NATURE'S NEW ELEMENT
¿Cuántas copias de la biblia catalana interconfesional
Hay enterradas en el vertedero de Sao Paulo?
Hay cuatro, una está un poco mordida,
Pero tres están en buen estado.
¿Cuántos incunables, cuántos miles de amatistas?
¿Y cuántas copias gratuitas de evaluación de Windows Vista
En el vertedero de Sao Paulo?, ¿en el vertedero de Sao Paulo?
Cientos, al menos una.
El vertedero de Sao Paulo no es una metáfora,
Sino un vertedero que tienen en Sao Paulo,
Según se ve Sao Paulo,
Tiran las basuras y van a parar a un vertedero.
Consumerism has led us to a superabundance of objects and hence waste objects. This waste is sometimes reused, occasionally recycled, but in most cases it ends up in nature. Either in wasteland, all piled up together, or in the landscape or the ocean. It's this waste that is also affecting the environment and creating the basic condition for the coming years.
Plastic and metals take centuries to decompose. As loathsome as it might be, our garbage is becoming part of nature in a literal way, as much as rocks and rivers and trees.
The observation of nature in the future will also have to deal with this new addition. A painting by the Turner or Sorolla of the future will not be able to ignore the plastic relics of the past; there might even be some romantic element to a 200-year-old Barbie doll found on a beach.
Indeed, some objects will remain unaltered for centuries. A dumpyard, in fact, will act as a real-life object library, a database of the past. The antiquarian and archaeologist of the 23rd century will no longer need to go digging in a flea market or drill into the lava but rather submerge themselves in an old dumpyard for traces of past civilisations.
Because of the permanence of many of our daily objects, our time will be much more trackable and readable in the future.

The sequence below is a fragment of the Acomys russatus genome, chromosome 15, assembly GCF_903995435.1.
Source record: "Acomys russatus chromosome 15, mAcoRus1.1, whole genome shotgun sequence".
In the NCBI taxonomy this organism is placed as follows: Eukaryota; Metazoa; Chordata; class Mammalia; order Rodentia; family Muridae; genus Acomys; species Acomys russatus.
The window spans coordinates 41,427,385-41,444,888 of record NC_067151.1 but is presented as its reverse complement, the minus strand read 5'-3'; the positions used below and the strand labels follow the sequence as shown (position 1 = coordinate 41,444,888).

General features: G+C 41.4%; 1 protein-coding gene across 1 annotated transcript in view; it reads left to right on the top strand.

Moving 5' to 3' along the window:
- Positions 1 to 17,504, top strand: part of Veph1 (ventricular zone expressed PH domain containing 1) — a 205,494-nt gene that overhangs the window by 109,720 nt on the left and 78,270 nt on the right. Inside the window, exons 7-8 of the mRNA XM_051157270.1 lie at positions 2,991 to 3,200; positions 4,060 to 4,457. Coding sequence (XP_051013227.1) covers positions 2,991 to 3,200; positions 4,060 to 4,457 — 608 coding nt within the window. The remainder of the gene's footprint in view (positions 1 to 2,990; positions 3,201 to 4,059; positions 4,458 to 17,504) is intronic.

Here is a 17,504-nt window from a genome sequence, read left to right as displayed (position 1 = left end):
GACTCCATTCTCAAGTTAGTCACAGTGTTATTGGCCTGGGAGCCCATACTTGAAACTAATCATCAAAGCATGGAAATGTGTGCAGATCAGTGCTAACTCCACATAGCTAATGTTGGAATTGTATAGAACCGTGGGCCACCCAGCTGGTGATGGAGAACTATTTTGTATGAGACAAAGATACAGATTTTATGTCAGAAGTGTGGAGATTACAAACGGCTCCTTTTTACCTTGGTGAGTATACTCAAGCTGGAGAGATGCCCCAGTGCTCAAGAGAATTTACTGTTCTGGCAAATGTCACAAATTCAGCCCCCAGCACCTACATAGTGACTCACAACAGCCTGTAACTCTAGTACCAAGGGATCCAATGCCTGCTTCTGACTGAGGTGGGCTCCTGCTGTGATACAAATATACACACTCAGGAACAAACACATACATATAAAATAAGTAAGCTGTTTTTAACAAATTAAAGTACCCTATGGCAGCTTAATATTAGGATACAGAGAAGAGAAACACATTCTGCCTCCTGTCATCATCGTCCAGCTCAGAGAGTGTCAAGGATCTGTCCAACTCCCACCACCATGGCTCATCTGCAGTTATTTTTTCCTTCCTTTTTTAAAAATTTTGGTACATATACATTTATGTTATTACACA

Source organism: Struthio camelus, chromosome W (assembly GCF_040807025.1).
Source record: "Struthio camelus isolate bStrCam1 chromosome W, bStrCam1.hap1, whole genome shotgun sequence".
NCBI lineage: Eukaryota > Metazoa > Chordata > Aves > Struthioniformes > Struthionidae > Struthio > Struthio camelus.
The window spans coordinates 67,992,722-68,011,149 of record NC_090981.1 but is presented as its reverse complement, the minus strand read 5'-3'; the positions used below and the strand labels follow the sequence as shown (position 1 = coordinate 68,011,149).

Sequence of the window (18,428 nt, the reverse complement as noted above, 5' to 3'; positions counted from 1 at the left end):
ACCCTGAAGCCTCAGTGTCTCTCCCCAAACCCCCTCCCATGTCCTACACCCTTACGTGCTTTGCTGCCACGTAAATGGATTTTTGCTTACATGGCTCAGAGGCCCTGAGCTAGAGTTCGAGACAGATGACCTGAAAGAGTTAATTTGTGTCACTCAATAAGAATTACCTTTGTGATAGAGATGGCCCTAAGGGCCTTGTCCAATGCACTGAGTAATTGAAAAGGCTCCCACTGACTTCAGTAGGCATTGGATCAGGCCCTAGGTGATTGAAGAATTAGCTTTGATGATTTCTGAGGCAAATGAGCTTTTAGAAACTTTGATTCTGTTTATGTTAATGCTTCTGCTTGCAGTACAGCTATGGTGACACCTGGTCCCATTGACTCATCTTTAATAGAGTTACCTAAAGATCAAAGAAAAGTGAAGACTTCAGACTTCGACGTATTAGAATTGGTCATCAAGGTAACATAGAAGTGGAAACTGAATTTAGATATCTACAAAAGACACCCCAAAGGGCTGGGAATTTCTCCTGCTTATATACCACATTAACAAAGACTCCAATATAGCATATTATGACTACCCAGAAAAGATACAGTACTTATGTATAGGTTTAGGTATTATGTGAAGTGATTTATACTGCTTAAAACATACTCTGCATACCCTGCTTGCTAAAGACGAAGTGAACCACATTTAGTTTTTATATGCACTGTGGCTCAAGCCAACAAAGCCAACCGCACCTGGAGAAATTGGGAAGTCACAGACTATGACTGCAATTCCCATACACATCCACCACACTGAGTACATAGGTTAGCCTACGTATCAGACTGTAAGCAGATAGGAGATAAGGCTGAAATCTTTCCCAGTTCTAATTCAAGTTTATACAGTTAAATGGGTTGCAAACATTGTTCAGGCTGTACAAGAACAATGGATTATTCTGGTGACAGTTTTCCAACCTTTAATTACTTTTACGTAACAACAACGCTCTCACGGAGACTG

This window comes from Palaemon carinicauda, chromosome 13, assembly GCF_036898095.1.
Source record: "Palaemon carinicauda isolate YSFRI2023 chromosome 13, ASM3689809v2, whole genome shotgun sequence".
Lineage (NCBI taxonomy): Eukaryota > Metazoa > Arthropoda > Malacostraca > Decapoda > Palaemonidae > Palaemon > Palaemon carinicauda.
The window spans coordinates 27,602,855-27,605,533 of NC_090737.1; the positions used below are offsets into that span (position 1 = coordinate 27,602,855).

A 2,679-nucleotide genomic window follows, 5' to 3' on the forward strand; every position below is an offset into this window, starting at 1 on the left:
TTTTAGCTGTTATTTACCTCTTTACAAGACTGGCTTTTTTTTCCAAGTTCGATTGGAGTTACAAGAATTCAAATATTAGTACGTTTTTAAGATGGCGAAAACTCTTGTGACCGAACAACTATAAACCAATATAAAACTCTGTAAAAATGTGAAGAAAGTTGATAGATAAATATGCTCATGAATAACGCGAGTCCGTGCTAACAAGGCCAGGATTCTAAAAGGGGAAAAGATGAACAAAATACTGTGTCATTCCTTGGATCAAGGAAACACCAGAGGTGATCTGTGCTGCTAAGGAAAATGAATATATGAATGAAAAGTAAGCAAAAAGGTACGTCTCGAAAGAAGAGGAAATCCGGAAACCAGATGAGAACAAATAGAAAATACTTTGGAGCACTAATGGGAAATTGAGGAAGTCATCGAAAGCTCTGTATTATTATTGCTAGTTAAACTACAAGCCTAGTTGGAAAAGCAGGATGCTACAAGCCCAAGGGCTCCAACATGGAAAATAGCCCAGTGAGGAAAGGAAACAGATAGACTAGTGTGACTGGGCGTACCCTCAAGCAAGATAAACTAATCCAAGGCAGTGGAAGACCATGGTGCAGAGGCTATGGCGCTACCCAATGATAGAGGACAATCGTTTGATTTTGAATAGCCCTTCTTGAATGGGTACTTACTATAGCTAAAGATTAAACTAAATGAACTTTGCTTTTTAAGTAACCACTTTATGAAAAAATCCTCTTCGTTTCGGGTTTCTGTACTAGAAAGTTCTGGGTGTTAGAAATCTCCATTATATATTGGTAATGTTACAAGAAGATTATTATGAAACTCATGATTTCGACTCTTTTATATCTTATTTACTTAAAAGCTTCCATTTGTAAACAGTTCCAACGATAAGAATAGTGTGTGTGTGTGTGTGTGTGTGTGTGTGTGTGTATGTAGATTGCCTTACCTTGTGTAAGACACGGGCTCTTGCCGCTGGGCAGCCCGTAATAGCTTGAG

The way we understand the past now, looking at layers of time in the ruins of a town like Syracuse, is fragmentary and speculative. We try to imagine the shape and meaning of a Roman chair by looking at a piece of it and then interpreting the signs we understand. The future will be way more literal. A Magis children's chair might be found in mint condition in 350 years. The use of that chair is immediate and understandable. They will probably have more trouble guessing the meaning of a 1994 PlayStation 1, or even more trouble guessing the ritual meaning of a 1998 Furby. Will these objects be collected and exhibited by the bourgeois of the future?
What we would like to do is play with both these ideas—and with our peers of the future—and together with the participants create a series of small-scale monuments that represent—or even misleadingly represent—our present to the future.
We will conceptualise a monument and build a small-scale model of it by using extremely durable materials. We will document the process and compile it into a catalogue: The Monuments of Syracuse, 2020. Once we've finished we will organise a burial ceremony in which we'll lay the monuments to rest, waiting for them to be rediscovered—and interpreted—in the 25th century.
- Slot 1
1st slot . 22—27.July